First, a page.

The artist William Kentridge. (Supplied)
Charcoal drawings, movies, music, sculpture and creation so vast that it spans three floors of Zeitz MOCAA and the vast spaces of the Norval Foundation and still it feels like not enough for journey through more than 40 years of creations of arguably South Africa's most famous artist William Kentridge.
Why Should I Hesitate: Four Decades of Art Making 1975-2019 is as much of an introduction to the works of Kentridge to people unfamiliar or under-familiar with his body of social work, as it is a curated digest for followers.
It also gives a glimpse of the process of art making as well as the art itself, giving a backstage look at how the creativity unfolds. "It is demystifying without removing the magic," Kentridge says.
I could tell you, you should go see the exhibition because it is important. Or because the sheer abundance of this body of work (even though it is only a fraction of the work produced by the South African artist since 1975) will take you to a new reality for as long as you have time for. Or that the drawings, the moving pictures, the sounds, shadows, light and dark will never overpower but always enlighten.
But I am not an art critic so I will only tell you not to hesitate.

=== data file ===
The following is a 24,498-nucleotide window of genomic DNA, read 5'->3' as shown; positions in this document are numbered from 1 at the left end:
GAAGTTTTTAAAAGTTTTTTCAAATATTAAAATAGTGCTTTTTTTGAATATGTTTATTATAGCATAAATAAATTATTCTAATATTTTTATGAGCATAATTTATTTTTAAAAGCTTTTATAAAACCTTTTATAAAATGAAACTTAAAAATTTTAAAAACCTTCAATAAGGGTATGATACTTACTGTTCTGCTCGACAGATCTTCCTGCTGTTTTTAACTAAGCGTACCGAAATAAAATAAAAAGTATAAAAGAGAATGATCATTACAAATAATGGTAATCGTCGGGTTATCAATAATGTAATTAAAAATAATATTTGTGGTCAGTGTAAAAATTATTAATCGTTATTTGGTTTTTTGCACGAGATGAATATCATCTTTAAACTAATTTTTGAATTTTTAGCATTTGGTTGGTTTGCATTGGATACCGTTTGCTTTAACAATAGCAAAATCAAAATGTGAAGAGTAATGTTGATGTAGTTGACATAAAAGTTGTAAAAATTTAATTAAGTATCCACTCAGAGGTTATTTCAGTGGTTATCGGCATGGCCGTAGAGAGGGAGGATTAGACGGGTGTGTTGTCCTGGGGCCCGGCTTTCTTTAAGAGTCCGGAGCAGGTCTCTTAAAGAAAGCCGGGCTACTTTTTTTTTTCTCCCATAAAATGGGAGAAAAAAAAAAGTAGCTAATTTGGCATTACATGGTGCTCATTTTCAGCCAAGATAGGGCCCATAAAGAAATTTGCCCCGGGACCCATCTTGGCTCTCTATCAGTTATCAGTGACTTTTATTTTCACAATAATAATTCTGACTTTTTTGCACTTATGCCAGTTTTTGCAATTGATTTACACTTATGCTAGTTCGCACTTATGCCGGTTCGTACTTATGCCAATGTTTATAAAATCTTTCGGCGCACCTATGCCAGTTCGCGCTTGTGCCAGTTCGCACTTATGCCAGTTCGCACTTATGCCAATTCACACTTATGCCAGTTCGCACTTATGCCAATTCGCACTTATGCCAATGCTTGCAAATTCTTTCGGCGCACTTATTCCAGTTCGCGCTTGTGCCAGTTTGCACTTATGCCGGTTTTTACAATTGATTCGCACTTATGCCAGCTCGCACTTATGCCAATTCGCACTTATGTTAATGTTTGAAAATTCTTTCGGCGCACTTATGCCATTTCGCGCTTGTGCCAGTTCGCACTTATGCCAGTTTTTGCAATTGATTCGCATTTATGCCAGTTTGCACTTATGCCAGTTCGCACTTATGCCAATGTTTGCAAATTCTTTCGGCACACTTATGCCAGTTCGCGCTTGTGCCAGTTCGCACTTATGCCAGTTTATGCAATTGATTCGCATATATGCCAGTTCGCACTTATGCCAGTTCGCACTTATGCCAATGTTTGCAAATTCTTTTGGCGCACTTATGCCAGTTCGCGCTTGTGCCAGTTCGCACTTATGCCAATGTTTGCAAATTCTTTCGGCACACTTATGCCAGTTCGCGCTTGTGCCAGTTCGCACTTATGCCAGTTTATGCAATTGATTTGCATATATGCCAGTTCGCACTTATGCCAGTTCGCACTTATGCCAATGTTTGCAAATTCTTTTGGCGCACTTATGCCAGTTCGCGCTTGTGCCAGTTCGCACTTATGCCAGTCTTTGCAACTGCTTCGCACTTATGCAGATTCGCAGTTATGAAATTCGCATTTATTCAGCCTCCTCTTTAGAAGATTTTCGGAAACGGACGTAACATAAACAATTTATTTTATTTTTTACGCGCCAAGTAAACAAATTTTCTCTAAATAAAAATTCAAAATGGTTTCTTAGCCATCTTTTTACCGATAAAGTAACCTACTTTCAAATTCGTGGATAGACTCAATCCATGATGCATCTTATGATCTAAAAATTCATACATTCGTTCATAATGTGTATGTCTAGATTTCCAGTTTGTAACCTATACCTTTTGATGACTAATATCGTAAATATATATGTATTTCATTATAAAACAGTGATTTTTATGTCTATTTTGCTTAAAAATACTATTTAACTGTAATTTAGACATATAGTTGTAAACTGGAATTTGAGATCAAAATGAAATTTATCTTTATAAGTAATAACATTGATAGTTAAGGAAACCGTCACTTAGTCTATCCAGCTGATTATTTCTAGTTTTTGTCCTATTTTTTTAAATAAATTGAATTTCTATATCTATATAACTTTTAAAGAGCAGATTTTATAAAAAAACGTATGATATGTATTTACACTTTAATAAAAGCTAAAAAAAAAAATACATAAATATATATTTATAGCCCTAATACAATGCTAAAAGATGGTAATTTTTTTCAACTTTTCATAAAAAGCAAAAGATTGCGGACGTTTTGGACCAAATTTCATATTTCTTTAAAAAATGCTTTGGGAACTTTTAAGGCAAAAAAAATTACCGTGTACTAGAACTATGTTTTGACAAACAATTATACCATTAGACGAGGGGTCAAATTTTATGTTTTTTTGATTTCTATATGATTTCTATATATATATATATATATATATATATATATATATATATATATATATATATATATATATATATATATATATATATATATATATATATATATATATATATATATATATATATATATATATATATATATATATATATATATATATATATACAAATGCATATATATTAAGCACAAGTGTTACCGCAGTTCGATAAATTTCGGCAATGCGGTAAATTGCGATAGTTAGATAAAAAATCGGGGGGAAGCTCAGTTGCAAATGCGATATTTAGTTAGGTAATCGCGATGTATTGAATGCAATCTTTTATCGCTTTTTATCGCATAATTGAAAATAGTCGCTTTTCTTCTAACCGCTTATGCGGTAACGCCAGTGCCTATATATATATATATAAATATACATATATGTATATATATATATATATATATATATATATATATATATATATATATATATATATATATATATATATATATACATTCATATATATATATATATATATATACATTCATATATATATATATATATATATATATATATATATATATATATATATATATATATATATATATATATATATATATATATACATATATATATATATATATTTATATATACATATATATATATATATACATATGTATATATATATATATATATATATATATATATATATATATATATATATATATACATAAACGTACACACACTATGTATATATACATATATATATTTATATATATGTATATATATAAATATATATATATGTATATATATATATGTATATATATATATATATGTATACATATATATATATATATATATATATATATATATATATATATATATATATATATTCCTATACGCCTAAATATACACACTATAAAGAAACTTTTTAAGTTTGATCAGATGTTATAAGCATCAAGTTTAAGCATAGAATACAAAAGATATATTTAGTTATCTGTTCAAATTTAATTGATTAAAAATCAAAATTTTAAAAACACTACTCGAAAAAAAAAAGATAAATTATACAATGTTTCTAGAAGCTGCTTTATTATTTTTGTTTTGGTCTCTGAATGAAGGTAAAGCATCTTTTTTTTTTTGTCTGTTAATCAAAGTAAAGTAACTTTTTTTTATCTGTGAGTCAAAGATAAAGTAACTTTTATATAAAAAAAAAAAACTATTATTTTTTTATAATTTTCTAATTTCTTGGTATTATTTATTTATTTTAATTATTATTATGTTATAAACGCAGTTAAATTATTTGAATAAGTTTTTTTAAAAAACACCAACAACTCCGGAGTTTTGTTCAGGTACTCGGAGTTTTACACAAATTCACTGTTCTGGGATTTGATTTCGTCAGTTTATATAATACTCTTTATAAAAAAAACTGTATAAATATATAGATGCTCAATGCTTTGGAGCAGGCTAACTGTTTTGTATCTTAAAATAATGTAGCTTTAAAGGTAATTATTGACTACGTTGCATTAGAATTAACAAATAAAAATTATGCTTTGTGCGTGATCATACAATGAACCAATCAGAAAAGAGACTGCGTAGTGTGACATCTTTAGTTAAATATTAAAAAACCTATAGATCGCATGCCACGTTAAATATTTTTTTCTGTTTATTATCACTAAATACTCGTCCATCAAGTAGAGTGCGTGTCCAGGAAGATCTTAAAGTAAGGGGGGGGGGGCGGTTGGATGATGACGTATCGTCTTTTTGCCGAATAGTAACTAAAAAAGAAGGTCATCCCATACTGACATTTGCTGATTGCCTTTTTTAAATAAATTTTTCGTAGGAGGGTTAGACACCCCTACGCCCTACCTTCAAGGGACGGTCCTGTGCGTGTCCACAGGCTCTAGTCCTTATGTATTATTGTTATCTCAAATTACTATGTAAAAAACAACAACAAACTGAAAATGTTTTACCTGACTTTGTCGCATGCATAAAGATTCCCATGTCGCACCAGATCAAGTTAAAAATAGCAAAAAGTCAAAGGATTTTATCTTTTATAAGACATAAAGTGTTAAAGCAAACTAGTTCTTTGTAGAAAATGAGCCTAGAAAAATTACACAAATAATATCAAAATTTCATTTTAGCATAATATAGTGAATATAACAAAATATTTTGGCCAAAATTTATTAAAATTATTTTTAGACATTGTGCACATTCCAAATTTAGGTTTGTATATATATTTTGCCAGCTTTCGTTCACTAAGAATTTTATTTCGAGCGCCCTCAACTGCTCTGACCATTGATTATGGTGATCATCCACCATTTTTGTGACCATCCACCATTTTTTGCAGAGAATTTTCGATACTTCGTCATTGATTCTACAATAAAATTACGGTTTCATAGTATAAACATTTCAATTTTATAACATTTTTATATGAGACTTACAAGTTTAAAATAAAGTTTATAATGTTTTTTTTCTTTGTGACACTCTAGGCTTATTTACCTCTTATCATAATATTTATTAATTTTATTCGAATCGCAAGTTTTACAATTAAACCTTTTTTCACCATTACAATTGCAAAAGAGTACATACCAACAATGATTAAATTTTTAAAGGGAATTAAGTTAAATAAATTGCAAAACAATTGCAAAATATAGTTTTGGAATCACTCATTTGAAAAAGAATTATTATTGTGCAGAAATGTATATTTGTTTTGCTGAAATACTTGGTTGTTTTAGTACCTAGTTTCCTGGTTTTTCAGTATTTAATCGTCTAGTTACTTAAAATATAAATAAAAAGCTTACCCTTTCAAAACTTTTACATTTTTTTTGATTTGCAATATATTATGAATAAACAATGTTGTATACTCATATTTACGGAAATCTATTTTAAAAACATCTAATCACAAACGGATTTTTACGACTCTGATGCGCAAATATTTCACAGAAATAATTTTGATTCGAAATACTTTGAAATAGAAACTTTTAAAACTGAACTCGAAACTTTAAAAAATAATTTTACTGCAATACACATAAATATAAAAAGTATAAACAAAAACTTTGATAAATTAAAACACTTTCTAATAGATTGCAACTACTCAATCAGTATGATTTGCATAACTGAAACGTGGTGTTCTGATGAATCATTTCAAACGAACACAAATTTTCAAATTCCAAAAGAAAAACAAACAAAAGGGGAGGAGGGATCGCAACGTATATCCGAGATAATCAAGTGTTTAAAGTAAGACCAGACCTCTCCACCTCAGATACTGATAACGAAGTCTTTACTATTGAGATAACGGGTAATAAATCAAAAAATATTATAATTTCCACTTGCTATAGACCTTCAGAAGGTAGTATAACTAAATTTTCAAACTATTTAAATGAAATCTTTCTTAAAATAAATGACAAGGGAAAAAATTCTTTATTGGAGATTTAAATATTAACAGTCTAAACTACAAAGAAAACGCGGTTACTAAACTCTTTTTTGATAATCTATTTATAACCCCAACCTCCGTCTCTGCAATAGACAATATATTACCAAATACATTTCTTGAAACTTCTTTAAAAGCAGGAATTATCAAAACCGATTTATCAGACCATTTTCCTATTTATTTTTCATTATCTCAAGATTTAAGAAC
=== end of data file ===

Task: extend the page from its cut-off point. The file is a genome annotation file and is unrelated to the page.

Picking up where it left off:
Take a few quite hours and go immerse yourself, find your own experience of it. For me, the exhibition was more than just what Kentridge created; it was memories of when and where I had seen these the first time around, starting with the frenetic tripods from Ubu and the Truth Commission, my first encounter with Kentridge as a student in the 90s.
This is the largest ever survey exhibition by Kentridge and is hosted simultaneously in two parts by the Zeitz Museum of Contemporary Art Africa (Zeitz MOCAA) in the Silo District of the V&A Waterfront, which hosts the multi-media works; and at the Norval Foundation in Steenberg, which will present his sculptural works.
The exhibition opened on Sunday and will run until March 23.
*Although the title of the exhibition is open to interpretation according to the artist himself, it is said to have been taken from Kentridge's recent opera, The Head and the Load (2018), which explores some of the paradoxes of Africa’s involvement in the First World War.
This question was first posed by an African soldier who had a difficult choice: accept conscription - leaving behind the security of his home, to risk his life in a war of which he had little knowledge - or reject conscription and face certain persecution.
Read in the context of Kentridge’s studio practice, Why Should I Hesitate is, therefore, a question that stresses the importance of process over procedure or product. It is an attempt to draw out the artist’s work from the uncertainties of legend, so it can be understood within the context of our ever-changing cultural climate: an exercise that resists inertia but is necessarily framed by doubt.